Archive for the ‘Nuclear Janitor’ Category

Change You Can’t Believe In

January 4, 2009

I reported to the submarine tender to work in Radiological Controls (RADCON). Before I could start, I had to clear medical before they would issue me dosimetry. Luckily, I had recently had a physical, so it only took two weeks. If I hadn’t had that physical, it would have taken four to six weeks. During this time, you’re pretty much useless.

Weekly field day (four hours of in-depth cleaning) occurred. Since I didn’t have any dosimetry, I couldn’t clean the work spaces, so I was assigned the locker room and the head (bathroom). My task for the next four hours was to clean these two spaces. The locker room took about twenty minutes. The head was a different story.

Picture the foulest gas station bathroom you can imagine. Our head would make the gas station bathroom seem like something worthy of the Waldorf-Astoria. The smell was overpowering. There was green ooze in all the cracks. Piping had a combination of stains and rust that were basically putrid.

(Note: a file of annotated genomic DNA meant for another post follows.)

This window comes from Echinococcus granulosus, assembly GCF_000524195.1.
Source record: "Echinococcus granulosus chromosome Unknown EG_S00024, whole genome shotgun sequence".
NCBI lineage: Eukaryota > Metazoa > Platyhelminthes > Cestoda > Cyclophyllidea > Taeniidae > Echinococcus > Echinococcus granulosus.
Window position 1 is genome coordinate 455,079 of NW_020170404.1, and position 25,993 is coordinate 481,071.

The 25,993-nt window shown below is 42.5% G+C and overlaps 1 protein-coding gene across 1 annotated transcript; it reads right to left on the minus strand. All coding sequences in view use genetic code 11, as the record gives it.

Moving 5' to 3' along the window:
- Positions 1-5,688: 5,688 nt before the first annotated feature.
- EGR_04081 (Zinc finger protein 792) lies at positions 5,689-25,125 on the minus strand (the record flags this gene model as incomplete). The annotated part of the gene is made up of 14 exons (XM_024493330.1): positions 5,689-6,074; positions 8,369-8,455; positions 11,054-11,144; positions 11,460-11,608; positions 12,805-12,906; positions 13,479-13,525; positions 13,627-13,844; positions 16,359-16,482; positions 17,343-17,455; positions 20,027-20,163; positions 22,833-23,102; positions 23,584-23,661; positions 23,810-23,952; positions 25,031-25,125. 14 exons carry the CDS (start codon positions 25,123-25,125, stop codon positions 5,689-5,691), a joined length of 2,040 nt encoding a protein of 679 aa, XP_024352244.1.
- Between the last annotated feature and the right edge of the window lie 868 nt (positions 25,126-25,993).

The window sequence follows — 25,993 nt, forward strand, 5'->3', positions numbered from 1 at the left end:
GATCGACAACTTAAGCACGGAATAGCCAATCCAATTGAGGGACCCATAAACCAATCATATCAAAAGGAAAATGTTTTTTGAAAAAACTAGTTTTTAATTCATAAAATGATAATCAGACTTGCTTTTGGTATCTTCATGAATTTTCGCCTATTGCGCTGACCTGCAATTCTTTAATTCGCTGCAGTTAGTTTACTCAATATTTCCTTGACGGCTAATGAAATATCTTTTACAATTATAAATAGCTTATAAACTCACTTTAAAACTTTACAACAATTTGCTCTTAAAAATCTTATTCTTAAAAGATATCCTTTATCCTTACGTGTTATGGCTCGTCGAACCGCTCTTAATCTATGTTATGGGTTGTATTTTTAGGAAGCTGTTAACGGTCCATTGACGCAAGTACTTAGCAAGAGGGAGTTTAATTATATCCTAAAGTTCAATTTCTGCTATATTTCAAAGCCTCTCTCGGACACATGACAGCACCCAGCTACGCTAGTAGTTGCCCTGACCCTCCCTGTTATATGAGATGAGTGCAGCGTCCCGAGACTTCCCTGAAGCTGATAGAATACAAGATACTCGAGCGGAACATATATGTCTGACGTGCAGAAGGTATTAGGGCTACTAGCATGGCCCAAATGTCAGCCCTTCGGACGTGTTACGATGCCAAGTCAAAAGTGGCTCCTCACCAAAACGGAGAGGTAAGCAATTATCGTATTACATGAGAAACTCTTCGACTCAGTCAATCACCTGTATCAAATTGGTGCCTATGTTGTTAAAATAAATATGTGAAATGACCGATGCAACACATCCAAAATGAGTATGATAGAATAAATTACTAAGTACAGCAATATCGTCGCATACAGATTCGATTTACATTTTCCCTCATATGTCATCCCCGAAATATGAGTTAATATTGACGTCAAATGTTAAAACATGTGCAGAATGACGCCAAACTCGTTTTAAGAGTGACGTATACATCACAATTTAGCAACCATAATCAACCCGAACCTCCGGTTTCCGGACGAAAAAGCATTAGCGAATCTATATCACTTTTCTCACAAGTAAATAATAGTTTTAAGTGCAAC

I decided that since I had to keep busy for the next three and a half hours, I would do the best field day ever. I found some really thick rubber gloves and got to work. I scrubbed the toilet, the floor, the walls and the overhead. I disinfected everything, not once, not twice, but three times. I polished the piping and fittings. There wasn’t a trace of green mung anywhere.

Everyone was impressed. Our division officer was showing it off to all his fellow officers. I knew it was a good job when the women said that they would start using our head. They thought it was clean and safe enough to use.

That night, the engineering department messed up a valve line-up and overflowed the toilet. I came to find out that this was a monthly occurrence, which usually resulted in two to three inches of raw sewage floating in the head. The next morning the head was back to its normal status. All traces of my hard work were obliterated.

This story pretty much sums up my experience as an active duty sailor. No matter how hard you worked, or how much better you made something, the improvement was very short lived. Something or someone always erased it and set things back to the beginning.